Unlocking the NHS’s social and economic potential: creating a productive system

Explore what social and economic development is, why it matters to the NHS and how ICSs can develop more productive systems.
Michael Wood

9 December 2022

Key points

  • Integrating Care: Next Steps to Building Strong and Effective Integrated Care Systems Across England, published in November 2020, described one of the four core purposes of an integrated care system (ICS) as being to help the NHS support broader social and economic development.
  • This purpose is perhaps the least well defined and understood in traditional NHS management and strategy terms, yet is particularly important given the wider ongoing impact of the pandemic and the inextricable relationship between health and socioeconomic outcomes.
  • This report is the first published resource for ICS leaders on this core purpose and builds on significant cross-sector leadership engagement. It sets out in detail what social and economic development is, why it matters to the NHS and vice versa, how ICSs might deliver against this purpose for the benefit of its populations and where next this form of broad, strategic partnership working might lead system thinking.
  • We found from our discussions that there is widespread support for this new ICS purpose, from those leading systems, from the existing NHS leadership, and from both new and traditional partners. Going further, understanding how and where the NHS can support social and economic development was itself thought of as a key test of how the new structures will work more broadly and whether this time, ‘things really will be different’. This is an important reminder of the persuasive power of this purpose and the central role it should play in wider integrated care strategic planning and communications.
  • The current context in which ICSs are beginning to shape their approach to this purpose matters. An engaged ICS can not only broaden its own traditional prevention and population health planning to include new partners, such as the private sector and external resources, they can themselves chip away at the growing inequalities communities are facing and influence the future direction of local social and economic development – moulding an economy and place that supports health in everything it does.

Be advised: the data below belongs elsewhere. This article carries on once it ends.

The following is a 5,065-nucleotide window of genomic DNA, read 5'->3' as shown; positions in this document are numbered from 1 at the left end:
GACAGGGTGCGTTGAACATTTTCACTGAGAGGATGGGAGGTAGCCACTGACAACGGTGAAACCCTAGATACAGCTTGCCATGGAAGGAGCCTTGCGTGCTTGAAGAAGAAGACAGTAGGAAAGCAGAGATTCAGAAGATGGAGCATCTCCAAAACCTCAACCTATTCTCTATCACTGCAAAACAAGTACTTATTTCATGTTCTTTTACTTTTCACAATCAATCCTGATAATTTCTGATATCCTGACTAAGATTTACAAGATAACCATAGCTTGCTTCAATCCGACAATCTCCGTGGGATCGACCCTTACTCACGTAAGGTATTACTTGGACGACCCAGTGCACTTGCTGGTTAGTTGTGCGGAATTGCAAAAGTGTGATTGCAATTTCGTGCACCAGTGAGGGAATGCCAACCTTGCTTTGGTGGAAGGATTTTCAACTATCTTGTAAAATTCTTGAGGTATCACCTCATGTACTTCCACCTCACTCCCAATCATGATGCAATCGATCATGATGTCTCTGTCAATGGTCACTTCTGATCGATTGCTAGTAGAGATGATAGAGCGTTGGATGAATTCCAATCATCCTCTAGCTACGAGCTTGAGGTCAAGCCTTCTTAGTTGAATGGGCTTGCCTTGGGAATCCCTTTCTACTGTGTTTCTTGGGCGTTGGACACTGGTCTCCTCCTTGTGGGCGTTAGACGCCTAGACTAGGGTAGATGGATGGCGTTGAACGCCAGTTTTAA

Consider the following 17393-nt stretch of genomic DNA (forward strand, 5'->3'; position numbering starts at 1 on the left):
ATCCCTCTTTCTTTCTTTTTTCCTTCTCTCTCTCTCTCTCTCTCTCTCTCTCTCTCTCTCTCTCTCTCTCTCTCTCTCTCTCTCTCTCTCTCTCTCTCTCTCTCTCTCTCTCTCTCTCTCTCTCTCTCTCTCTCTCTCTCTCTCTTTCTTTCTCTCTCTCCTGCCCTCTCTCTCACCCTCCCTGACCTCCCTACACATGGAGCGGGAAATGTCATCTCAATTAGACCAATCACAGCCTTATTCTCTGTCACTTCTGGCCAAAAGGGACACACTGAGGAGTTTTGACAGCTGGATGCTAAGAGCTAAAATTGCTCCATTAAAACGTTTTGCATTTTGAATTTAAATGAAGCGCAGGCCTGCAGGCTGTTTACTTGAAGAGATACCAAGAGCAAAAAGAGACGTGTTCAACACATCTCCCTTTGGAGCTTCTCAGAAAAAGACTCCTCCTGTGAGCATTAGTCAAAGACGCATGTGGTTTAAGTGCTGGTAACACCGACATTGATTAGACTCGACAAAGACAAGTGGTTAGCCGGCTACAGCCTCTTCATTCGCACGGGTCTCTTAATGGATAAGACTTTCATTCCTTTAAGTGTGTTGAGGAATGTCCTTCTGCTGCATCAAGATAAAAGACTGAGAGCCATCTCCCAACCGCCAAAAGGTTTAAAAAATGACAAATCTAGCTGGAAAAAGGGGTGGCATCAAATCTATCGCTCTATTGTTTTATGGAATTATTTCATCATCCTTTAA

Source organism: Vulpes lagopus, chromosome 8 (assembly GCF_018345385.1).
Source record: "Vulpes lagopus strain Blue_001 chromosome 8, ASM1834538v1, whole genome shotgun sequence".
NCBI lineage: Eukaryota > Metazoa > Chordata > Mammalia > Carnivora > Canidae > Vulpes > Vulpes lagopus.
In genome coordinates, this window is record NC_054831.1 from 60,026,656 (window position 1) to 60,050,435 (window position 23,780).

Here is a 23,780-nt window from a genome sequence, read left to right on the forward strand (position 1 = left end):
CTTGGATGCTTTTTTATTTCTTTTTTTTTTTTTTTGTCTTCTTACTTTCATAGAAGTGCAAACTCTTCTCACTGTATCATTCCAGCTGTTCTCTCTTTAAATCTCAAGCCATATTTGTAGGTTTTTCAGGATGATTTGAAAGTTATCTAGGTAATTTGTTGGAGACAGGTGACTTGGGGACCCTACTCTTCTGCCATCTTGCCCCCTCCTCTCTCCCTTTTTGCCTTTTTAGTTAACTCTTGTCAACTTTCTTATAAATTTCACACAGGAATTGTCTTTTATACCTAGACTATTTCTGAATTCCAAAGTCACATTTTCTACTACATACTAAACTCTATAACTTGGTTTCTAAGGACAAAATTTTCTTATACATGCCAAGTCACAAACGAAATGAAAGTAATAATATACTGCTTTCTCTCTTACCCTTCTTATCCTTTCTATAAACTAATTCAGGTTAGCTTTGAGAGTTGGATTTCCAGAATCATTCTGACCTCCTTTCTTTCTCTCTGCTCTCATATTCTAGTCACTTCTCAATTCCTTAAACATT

• The NHS Confederation has led the public discourse on understanding the links between the health sector and the economy for several years, articulating the value of the NHS as an anchor in both national policy and local practice. We believe that this core ICS purpose reflects the next phase of the anchor journey – moving from an institutional view of what one can do to a system view of what we can change.
  • At the heart of this report is a model framing tool, which can help guide ICS leaders through a process of understanding their social and economic value, reframing the questions they should be asking as they develop integrated care strategies, highlighting the partners, policies and funding programmes that can help realise their collective ambitions, and measuring the impact made.
  • There will be tensions between the short-term operational pressures leaders face and the long-term nature of social and economic development. We are particularly grateful to Cathy Elliott for researching and creating a maturity framework to complement this report, following engagement with fellow ICS leaders. The framework aims to support a system to gauge their progress and also design and agree delivery milestones in the coming years across a range of suggested example areas.
  • The external landscape in which an ICS is making decisions is rapidly changing, with significant social and economic churn. This report looks at the wider implications and opportunities that may arise as ICSs become more engaged in this purpose. In particular, there will be clear overlaps with areas developing new and existing devolution deals, as outlined in the levelling up white paper.